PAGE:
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Former Northeastern worker charged with planting hoax explosive device

The FBI claims a Northeastern University worker used this case and wrote this note as part of a bomb hoax on campus. (Courtesy U.S. Attorney for Massachusetts office)
The FBI claims a Northeastern University worker used this case and wrote this note as part of a bomb hoax on campus. (Courtesy U.S. Attorney for Massachusetts office)

Federal authorities have charged a Northeastern University worker with planting a hoax bomb on campus, and then claiming he was injured by a blast that never occurred.

Jason Duhaime was arrested in Texas and charged with "conveying false information and hoaxes related to an explosive device and making materially false and fictitious statements in a matter within the executive branch of the government of the United States."

"Our city more than most knows all too well that a report or threat of an explosion is a very serious matter and necessitates an immediate and significant law enforcement response, given the potential devastation that can ensue," U.S. Attorney for Massachusetts Rachael Rollins said during a press conference Tuesday announcing the arrest.

Duhaime worked as the new technology manager and director of the Immersive Media Lab at Northeastern. According to the affidavit filed as part of the federal criminal complaint, he called 911 on Sept. 13 to say he found a case that contained an explosive and a "violent note."  The note found was a screed about technology that name-checked Facebook co-founder and CEO Mark Zuckerberg, and threatened to blow up the lab.

But the case "did not bear any marks, dents, cracks, holes, or other signs that it had been exposed to a forceful or explosive discharge of any type or magnitude," FBI Special Agent Steven Kimball wrote in the affidavit. "Likewise, aside from several fold marks, the Letter was pristine."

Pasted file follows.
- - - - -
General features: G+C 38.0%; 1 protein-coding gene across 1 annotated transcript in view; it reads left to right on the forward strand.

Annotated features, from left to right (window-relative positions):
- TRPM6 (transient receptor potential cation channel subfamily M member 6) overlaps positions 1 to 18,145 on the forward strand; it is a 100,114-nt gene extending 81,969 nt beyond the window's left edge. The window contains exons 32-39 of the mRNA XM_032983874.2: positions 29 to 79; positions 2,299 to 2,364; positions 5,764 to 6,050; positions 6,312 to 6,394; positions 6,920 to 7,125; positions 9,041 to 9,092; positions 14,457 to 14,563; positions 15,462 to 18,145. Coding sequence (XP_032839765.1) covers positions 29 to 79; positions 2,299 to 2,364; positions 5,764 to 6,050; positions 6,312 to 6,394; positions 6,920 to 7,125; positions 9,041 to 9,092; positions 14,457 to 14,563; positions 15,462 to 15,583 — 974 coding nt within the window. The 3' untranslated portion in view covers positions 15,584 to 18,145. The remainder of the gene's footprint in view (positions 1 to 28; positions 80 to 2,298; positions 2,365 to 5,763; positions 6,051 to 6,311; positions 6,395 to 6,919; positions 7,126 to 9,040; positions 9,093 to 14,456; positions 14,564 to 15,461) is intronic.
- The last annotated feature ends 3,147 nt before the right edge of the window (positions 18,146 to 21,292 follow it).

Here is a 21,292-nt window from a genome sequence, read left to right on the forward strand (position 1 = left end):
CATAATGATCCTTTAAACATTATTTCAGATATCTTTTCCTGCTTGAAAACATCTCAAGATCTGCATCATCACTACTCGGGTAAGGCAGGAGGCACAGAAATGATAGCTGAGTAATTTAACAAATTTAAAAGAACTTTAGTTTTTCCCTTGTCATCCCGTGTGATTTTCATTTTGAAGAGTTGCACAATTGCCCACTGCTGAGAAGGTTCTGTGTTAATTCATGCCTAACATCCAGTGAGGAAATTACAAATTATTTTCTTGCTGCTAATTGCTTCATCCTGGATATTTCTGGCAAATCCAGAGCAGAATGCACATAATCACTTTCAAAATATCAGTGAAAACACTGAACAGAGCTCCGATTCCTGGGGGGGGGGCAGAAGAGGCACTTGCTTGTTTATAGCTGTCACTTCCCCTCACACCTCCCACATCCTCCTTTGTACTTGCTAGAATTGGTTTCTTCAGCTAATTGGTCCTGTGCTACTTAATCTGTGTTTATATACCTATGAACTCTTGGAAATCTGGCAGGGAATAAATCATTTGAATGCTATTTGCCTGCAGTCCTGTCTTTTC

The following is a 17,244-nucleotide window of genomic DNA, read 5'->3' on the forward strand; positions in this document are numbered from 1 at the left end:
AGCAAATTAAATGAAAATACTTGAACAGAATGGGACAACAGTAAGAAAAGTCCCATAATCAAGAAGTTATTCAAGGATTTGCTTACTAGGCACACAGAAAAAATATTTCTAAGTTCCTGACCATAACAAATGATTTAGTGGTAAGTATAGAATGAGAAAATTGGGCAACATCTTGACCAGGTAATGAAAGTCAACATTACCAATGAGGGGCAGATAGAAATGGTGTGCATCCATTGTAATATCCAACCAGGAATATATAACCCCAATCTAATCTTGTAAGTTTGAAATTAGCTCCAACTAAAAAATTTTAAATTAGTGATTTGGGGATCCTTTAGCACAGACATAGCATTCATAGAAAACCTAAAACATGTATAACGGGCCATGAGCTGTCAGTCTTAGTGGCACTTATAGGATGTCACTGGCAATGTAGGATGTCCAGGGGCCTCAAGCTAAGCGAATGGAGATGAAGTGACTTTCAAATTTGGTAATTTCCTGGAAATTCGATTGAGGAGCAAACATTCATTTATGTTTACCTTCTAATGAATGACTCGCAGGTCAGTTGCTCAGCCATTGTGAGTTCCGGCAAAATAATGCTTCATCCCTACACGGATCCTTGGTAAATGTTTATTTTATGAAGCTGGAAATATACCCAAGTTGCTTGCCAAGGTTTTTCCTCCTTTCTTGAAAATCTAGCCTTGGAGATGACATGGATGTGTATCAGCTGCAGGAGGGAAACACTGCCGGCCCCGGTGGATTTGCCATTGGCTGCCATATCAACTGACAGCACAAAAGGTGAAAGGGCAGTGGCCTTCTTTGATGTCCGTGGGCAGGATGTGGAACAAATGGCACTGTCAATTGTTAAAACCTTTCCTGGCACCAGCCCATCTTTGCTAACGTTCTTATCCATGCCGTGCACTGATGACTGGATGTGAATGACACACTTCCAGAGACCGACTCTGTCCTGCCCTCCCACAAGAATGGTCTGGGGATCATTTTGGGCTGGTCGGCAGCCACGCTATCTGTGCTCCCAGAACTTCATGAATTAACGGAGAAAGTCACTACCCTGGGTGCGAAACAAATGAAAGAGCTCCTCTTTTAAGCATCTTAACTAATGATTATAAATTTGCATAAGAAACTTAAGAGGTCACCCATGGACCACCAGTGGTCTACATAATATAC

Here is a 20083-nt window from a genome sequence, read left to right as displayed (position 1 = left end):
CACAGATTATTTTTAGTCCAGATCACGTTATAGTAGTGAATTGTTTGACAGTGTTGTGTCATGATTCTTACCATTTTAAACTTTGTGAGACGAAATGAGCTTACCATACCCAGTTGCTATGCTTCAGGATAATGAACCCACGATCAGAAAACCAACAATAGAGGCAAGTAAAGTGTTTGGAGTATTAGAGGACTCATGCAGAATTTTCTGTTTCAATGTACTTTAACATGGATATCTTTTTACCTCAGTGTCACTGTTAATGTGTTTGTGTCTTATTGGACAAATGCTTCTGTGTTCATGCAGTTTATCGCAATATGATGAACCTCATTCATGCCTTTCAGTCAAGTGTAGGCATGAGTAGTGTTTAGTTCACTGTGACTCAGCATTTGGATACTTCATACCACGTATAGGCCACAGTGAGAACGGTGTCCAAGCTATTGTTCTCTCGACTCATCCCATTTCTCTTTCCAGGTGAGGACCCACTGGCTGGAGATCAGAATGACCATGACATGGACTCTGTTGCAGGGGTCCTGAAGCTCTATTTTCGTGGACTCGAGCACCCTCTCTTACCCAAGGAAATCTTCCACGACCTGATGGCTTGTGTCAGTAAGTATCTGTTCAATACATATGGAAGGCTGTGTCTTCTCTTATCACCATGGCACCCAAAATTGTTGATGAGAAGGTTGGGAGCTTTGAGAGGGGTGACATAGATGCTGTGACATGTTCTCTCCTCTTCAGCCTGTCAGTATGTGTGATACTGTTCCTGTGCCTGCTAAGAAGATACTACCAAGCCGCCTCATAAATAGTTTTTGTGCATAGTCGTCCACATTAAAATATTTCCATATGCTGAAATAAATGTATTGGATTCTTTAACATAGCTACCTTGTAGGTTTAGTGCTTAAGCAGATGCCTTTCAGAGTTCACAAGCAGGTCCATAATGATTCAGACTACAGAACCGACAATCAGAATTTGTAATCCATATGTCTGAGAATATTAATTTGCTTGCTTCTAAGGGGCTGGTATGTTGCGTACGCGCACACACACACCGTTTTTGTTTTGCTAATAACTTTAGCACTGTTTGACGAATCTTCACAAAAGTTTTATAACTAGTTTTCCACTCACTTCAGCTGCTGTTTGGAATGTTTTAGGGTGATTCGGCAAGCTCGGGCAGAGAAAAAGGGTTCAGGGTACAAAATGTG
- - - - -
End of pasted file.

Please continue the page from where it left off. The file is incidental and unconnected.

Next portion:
Duhaime told the police at the scene that there was a second case, which was in the lab's storage closet. Bomb technicians X-rayed the box, found it was empty, but decided to detonate it as a precaution.

He also said he was injured when "very sharp" objects flew out of the first case, and he was taken to the hospital for evaluation. Duhaime showed responders "superficial marks or bruises on his lower forearms," but his long-sleeved shirt showed no signs of damage.

During its investigation into the incident, agents seized a computer used by Duhaime. On it, they found a backup file that contained a "word-for-word, electronic" copy of the letter he said he found with the case. The file's metadata showed the letter was created at 3 p.m. on Sept. 13.

"This is inconsistent with DUHAIME’s statements to the JTTF Agent insofar as he claimed the Letter was found inside the Subject Case, and that the Subject Case was present in the mail area in Meserve Hall on September 12, 2022," Kimball wrote. "In other words, because the metadata indicates that the Letter was not created until September 13th, the Letter could not have been placed inside the Subject Case on September 12th."

A request for comment from Duhaime's defense attorney was not immediately returned. Duhaime has previously denied any involvement with writing the note or placing the cases on campus.

"We believe Mr. Duhaime wanted to be the victim but instead victimized his entire community by instilling fear at college campuses in Massachusetts and beyond," Joseph Bonavolonta, the special agent in charge of the FBI's Boston office, said during Tuesday's press conference.

Duhaime is expected to make his first court appearance before a magistrate in Texas Tuesday afternoon.

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